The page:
Hurricane Michael stifled plans for the Port St. Joe High School Class of 1988’s reunion.
Hitting just two days before the group was set to meet, those who had plans to come down canceled flights and those who were already in town boarded up their windows. But they didn’t stop texting each other.
In the days following the storm, Melissa Watson, who lived in Nashville at the time, remembers the group chat blowing up.
“My classmates and I had decided we’re not having our reunion at this point, and we were talking all night, the next day, checking on our friends and family… I said, you know what, we’re talking over each other. We’re repeating the same thing over and over again,” she said.
“We need to have a group — somewhere where we’re getting this information all together.”
Watson took to Facebook, familiar with the social network after using it for her insurance job.
She set up a group — appropriately named Port St. Joe Strong — where she and her classmates could share information, or maybe connect with their friends and family who had stayed in town for the storm.
By the next day, the group had about 1,000 members.
“What was happening is people were not getting a lot of information, or when they were, they wanted to get it when they needed it,” Watson said. “So it was kind of working out that they were using it. Initially, it was for all of us on the outside to communicate and figure out what was going on. But it really became a way for people inside to go connect and find information.”
That was how the Facebook Group, which now boasts more than 18,500 members, was first started, said Watson as she sat at a table at Dagwoods Delicatessen on Reid Avenue.
From time to time, she would wave at someone as they walked past. She moved back to the town several years ago to help care for her aging parents, and as she has, Port St. Joe Strong has taken on a new role in the town.
Now, the group has become a hub for members of the community, visitors, property owners and former residents to share information with one another and ask questions about local politics, events or other happenings.
The change happened organically, said Watson.
And facilitating the group, Watson said, has become almost like a full time job, though she doesn’t do it alone.
Watson has the help of a few other locals, who help to monitor posts for factual accuracy and community guidelines.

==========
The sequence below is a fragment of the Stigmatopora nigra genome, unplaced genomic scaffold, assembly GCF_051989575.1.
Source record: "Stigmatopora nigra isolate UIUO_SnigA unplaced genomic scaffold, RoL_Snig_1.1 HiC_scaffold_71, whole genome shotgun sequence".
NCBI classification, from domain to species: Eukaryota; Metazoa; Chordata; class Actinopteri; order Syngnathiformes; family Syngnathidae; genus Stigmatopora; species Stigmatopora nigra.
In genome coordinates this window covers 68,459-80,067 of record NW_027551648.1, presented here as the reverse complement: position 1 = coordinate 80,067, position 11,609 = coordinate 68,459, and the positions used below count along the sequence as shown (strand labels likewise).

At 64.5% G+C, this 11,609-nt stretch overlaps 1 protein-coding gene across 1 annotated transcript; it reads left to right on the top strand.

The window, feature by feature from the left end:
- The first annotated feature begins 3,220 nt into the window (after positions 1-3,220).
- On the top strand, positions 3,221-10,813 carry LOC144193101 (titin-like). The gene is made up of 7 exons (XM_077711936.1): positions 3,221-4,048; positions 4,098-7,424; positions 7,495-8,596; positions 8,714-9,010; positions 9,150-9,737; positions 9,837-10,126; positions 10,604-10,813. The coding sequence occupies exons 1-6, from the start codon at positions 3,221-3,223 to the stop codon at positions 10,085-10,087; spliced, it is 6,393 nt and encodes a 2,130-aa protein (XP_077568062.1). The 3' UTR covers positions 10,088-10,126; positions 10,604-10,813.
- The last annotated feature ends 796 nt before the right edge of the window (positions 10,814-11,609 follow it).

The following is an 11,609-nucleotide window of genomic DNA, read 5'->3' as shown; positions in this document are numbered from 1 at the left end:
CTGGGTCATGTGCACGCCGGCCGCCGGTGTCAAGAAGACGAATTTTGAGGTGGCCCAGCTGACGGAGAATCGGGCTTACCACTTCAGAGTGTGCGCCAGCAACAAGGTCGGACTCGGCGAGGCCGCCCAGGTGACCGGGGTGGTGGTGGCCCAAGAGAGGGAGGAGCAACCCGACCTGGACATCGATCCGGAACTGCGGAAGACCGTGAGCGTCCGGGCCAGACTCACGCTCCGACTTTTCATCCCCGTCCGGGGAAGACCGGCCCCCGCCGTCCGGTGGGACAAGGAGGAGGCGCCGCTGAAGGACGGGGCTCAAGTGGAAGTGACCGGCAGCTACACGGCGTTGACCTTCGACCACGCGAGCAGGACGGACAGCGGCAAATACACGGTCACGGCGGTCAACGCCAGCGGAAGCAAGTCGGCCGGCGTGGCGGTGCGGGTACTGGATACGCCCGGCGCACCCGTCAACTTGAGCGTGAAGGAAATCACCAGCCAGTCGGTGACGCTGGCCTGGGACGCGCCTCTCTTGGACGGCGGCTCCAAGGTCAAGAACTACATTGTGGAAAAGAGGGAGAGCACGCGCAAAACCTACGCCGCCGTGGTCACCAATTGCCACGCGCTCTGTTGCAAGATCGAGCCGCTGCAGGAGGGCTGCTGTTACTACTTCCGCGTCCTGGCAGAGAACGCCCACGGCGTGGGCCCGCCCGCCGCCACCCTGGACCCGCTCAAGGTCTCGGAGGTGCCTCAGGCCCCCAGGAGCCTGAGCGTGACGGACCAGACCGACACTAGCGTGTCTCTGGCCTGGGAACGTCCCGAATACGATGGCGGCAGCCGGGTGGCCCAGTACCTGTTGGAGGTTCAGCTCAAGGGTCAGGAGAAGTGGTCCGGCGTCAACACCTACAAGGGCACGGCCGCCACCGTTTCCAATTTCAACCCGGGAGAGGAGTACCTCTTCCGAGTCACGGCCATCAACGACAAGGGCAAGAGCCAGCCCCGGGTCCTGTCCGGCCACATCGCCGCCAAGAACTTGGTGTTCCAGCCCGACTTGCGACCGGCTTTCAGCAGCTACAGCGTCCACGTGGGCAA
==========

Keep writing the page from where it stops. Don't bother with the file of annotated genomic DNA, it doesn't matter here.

By far the most difficult part, Watson said, is ensuring that the group serves its purpose without becoming a soundboard for complaints and profanity.
“I’ve always had an unwritten rule — If Temple and Sharon Watson couldn't read it, it wouldn't go on in there,” she said, referring to her parents.
The group also has clearly defined guidelines which new members must agree to before they are permitted to join. Watson said posts to the group are carefully monitored for their adherence to these guidelines.
When asked why she puts so much effort into moderating the posted content, Watson said that she knows the group paints a larger picture of Port St. Joe for the outside world.
She wants to make sure that the message conveys the love that she and other members have for the community here.
“I grew up here, so I care what people think,” Watson said. “It matters to me what the tourists think of our community. It’s difficult to blend locals, longtime locals, new locals pre-storm, new locals post-storm, regular tourists who’ve come for years and years, tourists who’ve come a few times, tourists who’ve come once, snowbirds, property owners.”
“There’s 3,500 actual residents in the city, but there’s a lot more people here at any given time, and showing the positives that come from that blending is important.”
Those who wish to become members of the Port St. Joe Strong Facebook group may do so by visiting https://www.facebook.com/groups/642405986154624.
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